Blood is a true display of beauty in all things. Writer/director Bradley Rust Gray constructs a story that is both introspective and hopeful for the future. It’s a slow burn that seeks to imbue its audience with its world and its meanings, rather than a sprint through the film’s typical narrative. Blood is completely authentic.
‘Blood’ is about the human experience
Gray’s Blood follows Chloé (Carla Juri) after the death of her husband, Peter (Gustaf Skarsgård). She leaves for Japan to seek comfort from an old friend named Toshi (Takashi Ueno). He welcomes her with open arms and shows her around. However, the language barrier and the difference in customs make her a fish out of water.
Chloe increasingly settles into the unfamiliar setting, which simultaneously brings her past to the fore. Her connection with Toshi continues to grow, but she has to wonder if she’s ready to fall in love again. Blood depicts the human experience through its many ups and downs.
A story of love, dreams and memories
Blood opens with Chloe’s arrival in Japan. Gray’s script doesn’t immediately say anything to the audience but allows developments to occur naturally through conversations and dreams. Chloe seems to be pulling herself together well, even despite her loss, especially as she becomes more familiar with Toshi’s family. However, much like the bowl in a store that Chloe explores, it’s clear that a piece of her is missing.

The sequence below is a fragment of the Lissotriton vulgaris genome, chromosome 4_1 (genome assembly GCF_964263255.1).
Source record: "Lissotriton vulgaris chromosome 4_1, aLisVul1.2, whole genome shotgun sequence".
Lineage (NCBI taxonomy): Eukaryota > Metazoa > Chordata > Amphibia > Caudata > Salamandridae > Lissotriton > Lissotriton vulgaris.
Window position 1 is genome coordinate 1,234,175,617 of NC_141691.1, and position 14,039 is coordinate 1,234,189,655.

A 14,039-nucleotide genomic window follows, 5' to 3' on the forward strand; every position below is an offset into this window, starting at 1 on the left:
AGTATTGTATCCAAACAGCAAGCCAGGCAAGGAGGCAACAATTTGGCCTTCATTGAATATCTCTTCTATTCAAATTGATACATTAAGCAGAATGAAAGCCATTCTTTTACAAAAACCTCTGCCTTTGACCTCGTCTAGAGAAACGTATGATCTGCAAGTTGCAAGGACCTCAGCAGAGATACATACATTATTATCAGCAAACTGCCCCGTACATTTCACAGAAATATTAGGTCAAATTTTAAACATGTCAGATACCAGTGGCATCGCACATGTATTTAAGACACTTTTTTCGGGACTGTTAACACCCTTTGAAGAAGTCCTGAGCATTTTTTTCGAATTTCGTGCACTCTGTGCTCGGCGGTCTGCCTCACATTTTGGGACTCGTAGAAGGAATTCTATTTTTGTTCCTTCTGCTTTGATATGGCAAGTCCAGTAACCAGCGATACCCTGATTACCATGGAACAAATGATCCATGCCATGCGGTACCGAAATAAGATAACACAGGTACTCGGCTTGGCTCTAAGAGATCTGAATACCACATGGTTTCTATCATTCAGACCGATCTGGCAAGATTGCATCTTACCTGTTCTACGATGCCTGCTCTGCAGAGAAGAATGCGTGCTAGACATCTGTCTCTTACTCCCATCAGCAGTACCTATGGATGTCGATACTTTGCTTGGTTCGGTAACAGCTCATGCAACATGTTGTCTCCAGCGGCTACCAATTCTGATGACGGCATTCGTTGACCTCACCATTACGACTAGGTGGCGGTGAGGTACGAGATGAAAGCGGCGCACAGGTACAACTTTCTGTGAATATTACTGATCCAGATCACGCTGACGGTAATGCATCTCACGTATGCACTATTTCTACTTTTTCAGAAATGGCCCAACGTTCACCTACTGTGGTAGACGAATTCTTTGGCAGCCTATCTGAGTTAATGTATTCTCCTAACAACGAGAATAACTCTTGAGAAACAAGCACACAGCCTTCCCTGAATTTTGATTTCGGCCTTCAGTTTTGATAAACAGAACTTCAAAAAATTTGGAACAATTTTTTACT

Chloe never remembers her dreams, but audiences get a glimpse of her mind through these brief segments. They feature beautiful landscapes of Peter’s past and memories. Dream and sleep patterns are at the heart of Blood. It’s only fitting that Chloe is a photographer, occasionally capturing the present to preserve memories for the future.
Blood often explores the mundane, but then complicates it with human emotions and other subtleties. Human memory is unreliable, as characters forget things they love, like songs and endearing people. Gray captures this beautifully in a grounded way and manipulates depth of field to visually capture the human essence of memory and dreams.
‘Blood’ is a beautiful trip
Blood immerses the audience directly in Japanese culture. Chloe is a fully realized character, but she also functions as a sort of sponge for the audience. She soaks up the culture through cooking, dance, music and language. Chloe is as much a fish out of water as the viewer is in her story. Even with the cultural disconnect, she creates a life in Japan that speaks to both her past and her future.
Juri delivers a really high performance as Chloe. She smiles and laughs often, though the actor injects pain and grief into every frame with such subtlety and nuance in his facial expressions. Ueno is just as impactful as Toshi. Blood is his acting debut, but he turns out to be impressive.
Blood has its sights set on the human experience. Gray’s feature never feels fabricated or hypocritical. Rather, it depicts beauty in all things, including grief, loss, and healing. The love story is only one element, not the whole objective. Blood demands patience from the viewer as each moment feels raw but no less powerful.
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